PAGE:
Education: Out-of-this-world Technology Brings Scientists and Educators to Detroit Zoo

We are thrilled to welcome scientists and educators from all over the world for the 2017 International Science On a Sphere Users Collaborative Workshop April 25-27 at the Detroit Zoo. It is an honor to be the first-ever zoo selected to host this global workshop, along with the National Oceanic and Atmospheric Administration (NOAA), and share how we can engage the community with science by combining important environmental messages with technological advances.

Science On a Sphere (SOS) is a 6-foot spherical display system developed by NOAA that can showcase data simulations as visual media regarding climate, weather and animal movement. While it is used by more than 130 museums, science centers and other organizations to help people understand global connections between land, water and the atmosphere, the Detroit Zoo is one of only three zoos in the country to feature SOS. It is located in the Wildlife Interpretive Gallery and is free with Zoo admission.

The upcoming workshop is titled “Pole to Pole: Connecting People, Places, Animals and Spaces”. Topics will be focused on the various ways SOS can be used to educate audiences of all ages, especially about animals, habitats and the environment. Most of the communication among the SOS community happens online, so having the chance to meet in person once every 18 months is a benefit both personally to those who work on this system, and professionally – giving participants the chance to advance the educational capacity of this technology as a larger group.

If you haven’t spent time with SOS during your Zoo visits, we encourage you to stop and take a look. This amazing piece of technology is regularly updated with different content. If you love technology and want to see the types of data available on a flat screen, using SOS Explorer is a great place to start. This is also a great tool in the classroom, which can complement a field trip to the Zoo either before or after your visit. You can find it at https://sos.noaa.gov/SOS_Explorer/. The content you see on the Detroit Zoo’s SOS is ever-changing, so each time you visit, there’s a good chance you will see and learn something new.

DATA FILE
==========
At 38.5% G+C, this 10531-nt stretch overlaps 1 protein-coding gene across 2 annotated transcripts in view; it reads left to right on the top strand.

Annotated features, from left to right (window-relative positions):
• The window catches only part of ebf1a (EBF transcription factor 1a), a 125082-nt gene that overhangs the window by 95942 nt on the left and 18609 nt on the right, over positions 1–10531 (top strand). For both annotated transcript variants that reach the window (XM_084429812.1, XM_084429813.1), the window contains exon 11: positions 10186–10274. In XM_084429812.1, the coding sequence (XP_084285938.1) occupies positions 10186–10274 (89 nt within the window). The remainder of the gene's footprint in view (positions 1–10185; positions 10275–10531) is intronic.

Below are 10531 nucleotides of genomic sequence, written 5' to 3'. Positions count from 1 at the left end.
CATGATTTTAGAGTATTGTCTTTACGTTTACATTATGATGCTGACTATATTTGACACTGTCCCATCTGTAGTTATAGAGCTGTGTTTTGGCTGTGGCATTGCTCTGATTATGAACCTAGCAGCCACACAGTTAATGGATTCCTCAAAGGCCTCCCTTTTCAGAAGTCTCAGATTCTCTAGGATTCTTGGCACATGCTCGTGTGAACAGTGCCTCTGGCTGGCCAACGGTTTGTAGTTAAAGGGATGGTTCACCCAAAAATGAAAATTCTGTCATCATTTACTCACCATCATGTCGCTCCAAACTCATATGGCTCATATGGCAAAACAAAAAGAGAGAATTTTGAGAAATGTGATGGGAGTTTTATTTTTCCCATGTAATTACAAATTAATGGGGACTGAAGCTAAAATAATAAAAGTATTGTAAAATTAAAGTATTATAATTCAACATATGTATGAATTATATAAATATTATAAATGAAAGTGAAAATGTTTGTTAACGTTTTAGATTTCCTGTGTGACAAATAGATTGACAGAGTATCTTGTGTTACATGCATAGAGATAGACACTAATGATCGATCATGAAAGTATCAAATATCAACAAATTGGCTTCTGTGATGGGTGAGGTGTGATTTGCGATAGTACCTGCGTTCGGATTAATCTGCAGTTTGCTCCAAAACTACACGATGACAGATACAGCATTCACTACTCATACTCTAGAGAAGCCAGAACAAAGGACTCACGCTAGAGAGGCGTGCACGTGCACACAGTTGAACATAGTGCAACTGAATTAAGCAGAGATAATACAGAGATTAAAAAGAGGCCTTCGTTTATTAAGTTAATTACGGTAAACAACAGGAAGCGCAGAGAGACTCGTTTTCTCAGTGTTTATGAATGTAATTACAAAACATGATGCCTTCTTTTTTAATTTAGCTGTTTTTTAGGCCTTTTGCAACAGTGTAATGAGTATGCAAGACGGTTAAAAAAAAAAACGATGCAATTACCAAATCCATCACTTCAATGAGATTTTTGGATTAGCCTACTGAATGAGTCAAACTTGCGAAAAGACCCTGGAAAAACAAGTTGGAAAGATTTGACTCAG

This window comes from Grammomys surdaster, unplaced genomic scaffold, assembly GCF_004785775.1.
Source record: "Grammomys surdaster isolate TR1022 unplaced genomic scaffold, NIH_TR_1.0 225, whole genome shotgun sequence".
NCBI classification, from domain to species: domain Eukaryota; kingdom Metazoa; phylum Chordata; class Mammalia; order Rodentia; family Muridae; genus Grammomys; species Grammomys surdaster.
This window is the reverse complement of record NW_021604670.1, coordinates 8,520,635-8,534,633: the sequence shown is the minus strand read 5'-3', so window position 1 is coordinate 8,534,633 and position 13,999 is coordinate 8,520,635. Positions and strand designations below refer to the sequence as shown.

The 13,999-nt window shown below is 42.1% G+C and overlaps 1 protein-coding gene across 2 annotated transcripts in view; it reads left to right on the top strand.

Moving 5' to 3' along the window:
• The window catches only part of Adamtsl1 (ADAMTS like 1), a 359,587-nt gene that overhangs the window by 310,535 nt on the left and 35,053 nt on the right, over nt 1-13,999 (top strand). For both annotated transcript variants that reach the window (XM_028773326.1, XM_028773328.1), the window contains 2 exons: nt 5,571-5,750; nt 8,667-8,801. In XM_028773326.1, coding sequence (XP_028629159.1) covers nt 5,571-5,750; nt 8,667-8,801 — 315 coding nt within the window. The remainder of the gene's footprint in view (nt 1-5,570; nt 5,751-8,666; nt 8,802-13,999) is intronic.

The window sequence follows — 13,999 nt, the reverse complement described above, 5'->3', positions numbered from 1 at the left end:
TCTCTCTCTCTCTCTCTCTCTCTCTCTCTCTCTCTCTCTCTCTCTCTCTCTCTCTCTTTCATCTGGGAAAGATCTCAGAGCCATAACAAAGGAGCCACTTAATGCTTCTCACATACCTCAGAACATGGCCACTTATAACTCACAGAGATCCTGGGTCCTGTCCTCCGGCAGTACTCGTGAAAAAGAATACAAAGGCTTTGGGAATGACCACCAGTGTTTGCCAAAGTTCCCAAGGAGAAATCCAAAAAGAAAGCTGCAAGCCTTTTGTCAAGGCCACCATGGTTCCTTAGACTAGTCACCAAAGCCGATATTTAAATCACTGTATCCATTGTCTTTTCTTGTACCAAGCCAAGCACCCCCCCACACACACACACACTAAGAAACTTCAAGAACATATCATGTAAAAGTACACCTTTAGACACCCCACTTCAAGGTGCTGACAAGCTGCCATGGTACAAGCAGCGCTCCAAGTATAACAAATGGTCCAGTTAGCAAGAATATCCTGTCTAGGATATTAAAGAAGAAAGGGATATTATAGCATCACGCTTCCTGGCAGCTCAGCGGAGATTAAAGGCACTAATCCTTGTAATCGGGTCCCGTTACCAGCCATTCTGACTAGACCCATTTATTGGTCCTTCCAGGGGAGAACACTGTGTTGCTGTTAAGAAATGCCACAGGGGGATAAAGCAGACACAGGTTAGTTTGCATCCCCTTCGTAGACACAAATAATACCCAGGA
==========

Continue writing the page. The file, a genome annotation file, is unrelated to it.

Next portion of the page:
Carla Van Kampen is a curator of education for the Detroit Zoological Society.

Education: Penguin Center offers Wealth of Learning Opportunities

The Polk Penguin Conservation Center is not only a state-of-the-art facility for penguins – the largest of its kind in the world – but it also contains a wealth of educational information about Antarctic explorers, modern-day researchers, and the incredible, fragile ecosystems at the bottom of the Earth.

During a visit to this incredible facility, visitors first enter the South American Gallery and are “met” by Sir Ernest Shackleton and the crew of his legendary ship, the Endurance. Shackleton led the ill-fated 1914 expedition to complete a transcontinental crossing of Antarctica. The endeavor became a survival story when his ship became trapped, and eventually crushed, by ice in the Weddell Sea. A dock scene tells the incredible survival story of the Endurance crew.

As you descend the entrance ramps and venture further into the penguin center, you “board” Shackleton’s Endurance and cross the Drake Passage to Antarctica. You may be met with a calm sea at day, a starlit night sky or the Drake’s notorious rough seas. Continuing down the ramps, you cross the Antarctic Convergence, which occurs when the moist air above the Atlantic, Pacific and Indian Oceans meet the frigid air above the Southern Ocean. The mixing of warm and cold air causes the moisture to condense and create fog. As you make your way below deck, portholes show glimpses of Antarctic wildlife including orcas, krill and leopard seals.